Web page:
Saturday, 10 December 2011

Cinderella: A Fairytale at Tobacco Factory Theatre, Bristol

“I have chosen the Grimm version (of Cinderella) as our starting point because it is less syrupy and sentimental than the Perrault version … It feels more like a folk tale that has come from the oral tradition, earthy and simple. Neither does it shy away from the darker elements of the story which are intriguing.”

- Sally Cookson, Director of Travelling Light Theatre Company’s Cinderella: A Fairytale

This description of Cinderella at the Tobacco Factory Theatre is spot on. With the exception of the brash pink party dresses worn comically by three men and a woman at the ball, the costumes are mostly of neutral colour, while nature features heavily throughout the performance in the form of five birds, played by every member of the cast, who use skilful puppetry. “How did they change clothes so quickly?” asked my five year old. “I wish I could do that!”

And those darker elements are present from early on in the show, when I saddled up to my daughter, fearful that she might be a little frightened. Every now and then I put my arm around her for comfort, maybe my own, as she seemed hooked on every detail and not perturbed by the wickedness prevalent in Ella’s father’s widow.

“I think that, at the beginning, when Cinderella was a baby, her Daddy didn’t know that the Step Mother was so naughty. I liked it when the Step Mother went away,” she told me. Craig Edwards has an extraordinarily angular face, akin to a stereotypical witch, and he is convincingly menacing.

The Step Sister, played by Lucy Tuck, is a product of this wicked upbringing, jealous and self-seeking but maybe not beyond repair. Her brother (Saikat Ahamed), lets his softer nature slip, despite the overpowering presence of these two women. The step-sibling pairing is a winner: she is gawky and searching for maternal approval, he is elegant and comical, not at all happy to be used as a female proxy.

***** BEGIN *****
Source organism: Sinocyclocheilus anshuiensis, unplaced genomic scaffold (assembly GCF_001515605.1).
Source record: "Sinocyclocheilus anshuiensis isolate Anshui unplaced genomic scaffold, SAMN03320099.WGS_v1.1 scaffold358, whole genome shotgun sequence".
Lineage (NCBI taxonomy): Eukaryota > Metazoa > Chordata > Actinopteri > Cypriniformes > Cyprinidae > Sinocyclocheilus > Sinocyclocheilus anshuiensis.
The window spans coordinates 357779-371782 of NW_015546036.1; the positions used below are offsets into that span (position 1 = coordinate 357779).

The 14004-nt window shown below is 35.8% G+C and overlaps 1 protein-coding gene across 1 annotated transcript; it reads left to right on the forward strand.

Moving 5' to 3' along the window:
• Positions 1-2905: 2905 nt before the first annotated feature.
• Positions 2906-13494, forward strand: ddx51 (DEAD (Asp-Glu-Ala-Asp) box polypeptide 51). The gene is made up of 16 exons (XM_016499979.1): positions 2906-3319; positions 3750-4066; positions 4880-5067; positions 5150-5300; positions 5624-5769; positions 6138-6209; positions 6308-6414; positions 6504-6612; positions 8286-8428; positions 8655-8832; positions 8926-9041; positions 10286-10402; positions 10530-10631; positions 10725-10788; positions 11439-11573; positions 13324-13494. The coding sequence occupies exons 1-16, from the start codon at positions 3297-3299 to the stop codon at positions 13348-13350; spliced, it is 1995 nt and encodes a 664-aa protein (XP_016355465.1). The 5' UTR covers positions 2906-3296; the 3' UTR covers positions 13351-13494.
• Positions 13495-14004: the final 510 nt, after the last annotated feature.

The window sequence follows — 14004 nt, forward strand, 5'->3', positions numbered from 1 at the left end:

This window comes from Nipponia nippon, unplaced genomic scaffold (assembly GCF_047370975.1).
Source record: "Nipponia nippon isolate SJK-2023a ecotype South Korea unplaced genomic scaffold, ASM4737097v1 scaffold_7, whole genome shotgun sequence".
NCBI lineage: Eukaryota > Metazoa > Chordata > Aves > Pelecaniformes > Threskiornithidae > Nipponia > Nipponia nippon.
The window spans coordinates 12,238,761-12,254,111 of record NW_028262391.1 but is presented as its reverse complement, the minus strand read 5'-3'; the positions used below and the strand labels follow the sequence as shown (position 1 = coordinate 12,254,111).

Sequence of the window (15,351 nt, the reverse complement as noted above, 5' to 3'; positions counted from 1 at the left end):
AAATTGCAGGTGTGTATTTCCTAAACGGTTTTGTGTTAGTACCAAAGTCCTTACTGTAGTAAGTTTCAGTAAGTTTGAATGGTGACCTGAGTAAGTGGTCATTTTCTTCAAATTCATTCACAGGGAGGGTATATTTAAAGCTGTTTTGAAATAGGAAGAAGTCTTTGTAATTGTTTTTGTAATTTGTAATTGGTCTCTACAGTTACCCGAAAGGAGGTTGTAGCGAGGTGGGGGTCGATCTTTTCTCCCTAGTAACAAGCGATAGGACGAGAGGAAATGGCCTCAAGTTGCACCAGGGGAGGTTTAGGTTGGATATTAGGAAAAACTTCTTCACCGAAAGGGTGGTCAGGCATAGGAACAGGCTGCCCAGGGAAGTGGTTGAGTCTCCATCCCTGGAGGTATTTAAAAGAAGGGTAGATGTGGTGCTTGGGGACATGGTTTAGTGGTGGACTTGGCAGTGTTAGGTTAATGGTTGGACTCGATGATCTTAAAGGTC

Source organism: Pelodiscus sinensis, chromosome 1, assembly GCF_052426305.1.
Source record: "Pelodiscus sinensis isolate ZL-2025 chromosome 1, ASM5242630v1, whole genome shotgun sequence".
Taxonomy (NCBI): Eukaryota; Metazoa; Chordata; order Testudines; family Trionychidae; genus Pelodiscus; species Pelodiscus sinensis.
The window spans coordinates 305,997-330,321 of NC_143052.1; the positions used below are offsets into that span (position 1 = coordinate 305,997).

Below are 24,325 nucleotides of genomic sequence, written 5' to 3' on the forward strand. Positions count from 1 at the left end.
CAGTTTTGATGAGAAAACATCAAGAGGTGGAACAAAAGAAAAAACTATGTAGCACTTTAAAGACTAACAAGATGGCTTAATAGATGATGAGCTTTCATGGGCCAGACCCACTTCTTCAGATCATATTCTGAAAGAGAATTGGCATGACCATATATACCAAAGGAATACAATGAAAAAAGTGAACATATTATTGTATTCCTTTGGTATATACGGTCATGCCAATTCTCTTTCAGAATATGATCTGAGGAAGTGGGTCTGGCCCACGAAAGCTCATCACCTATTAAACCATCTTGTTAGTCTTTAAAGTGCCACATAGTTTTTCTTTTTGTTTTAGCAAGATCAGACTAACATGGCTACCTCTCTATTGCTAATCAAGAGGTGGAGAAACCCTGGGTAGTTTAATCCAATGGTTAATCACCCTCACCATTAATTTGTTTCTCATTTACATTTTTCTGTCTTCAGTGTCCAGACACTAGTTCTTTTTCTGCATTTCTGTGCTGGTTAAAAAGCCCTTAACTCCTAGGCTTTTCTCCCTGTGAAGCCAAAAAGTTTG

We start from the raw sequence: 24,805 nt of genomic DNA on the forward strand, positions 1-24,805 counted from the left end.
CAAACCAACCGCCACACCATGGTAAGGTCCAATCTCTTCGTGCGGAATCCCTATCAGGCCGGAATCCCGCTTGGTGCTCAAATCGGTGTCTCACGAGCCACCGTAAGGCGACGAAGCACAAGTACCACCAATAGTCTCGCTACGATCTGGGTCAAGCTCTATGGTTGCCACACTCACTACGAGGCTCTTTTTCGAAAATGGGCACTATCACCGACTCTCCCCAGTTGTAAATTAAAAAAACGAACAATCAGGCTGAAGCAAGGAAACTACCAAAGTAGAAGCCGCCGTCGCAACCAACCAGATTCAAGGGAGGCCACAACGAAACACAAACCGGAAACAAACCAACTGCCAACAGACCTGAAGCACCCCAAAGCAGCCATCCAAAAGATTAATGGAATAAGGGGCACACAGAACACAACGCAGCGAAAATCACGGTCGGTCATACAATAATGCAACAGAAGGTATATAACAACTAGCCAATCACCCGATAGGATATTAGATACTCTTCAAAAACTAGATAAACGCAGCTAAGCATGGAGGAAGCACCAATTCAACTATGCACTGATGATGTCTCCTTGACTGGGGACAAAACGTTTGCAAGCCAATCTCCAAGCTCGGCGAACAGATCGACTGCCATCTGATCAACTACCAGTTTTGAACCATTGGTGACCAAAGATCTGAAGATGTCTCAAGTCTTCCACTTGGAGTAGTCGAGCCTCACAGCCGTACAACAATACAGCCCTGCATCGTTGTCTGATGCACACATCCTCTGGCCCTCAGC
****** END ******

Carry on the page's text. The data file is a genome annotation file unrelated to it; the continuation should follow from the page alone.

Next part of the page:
Cinderella (Lisa Kerr) and the Prince (Thomas Eccleshare) are made for each other. Her at-oneness with the ornithological creatures of the forest couldn’t fail to impress the bird-watching, geeky Prince. She impressed the audience too and the chatter with those birds of many species was greeted with laughter and wonderment. My little companion imitated the squaws and the twitter at every opportunity.

“My favourite bit was when Cinderella and the Prince danced.” Ah, a romantic at heart? The ball scenes are lit with skill (lighting by Matthew Graham) and the show would only be a story without the accompanying music, performed live by Will Bower. The Prince, not realising that he is in love, just can’t help bursting into song and we loved him for it.

We found ourselves positioned at the back at one of the four blocks of seats and, as the stage was bang in the middle of the theatre, we had a perfect view, everyone did.

Travelling Light’s take on Cinderella is a true treat. We had a ball!

Could I just ask our spirited, sweet heroine, “Where did you get those fabulous shoes?!”

Cinderella is playing at the Tobacco Factory Theatre, Bristol, until 15th January.

For more information on Travelling Light Theatre Company, click here.

Review by Becky

1 comment:

  1. In answer to your question on where to get those shoes. They were bought and decorated expertly with rinestones by the wardrobe dept at the Tobacco Factory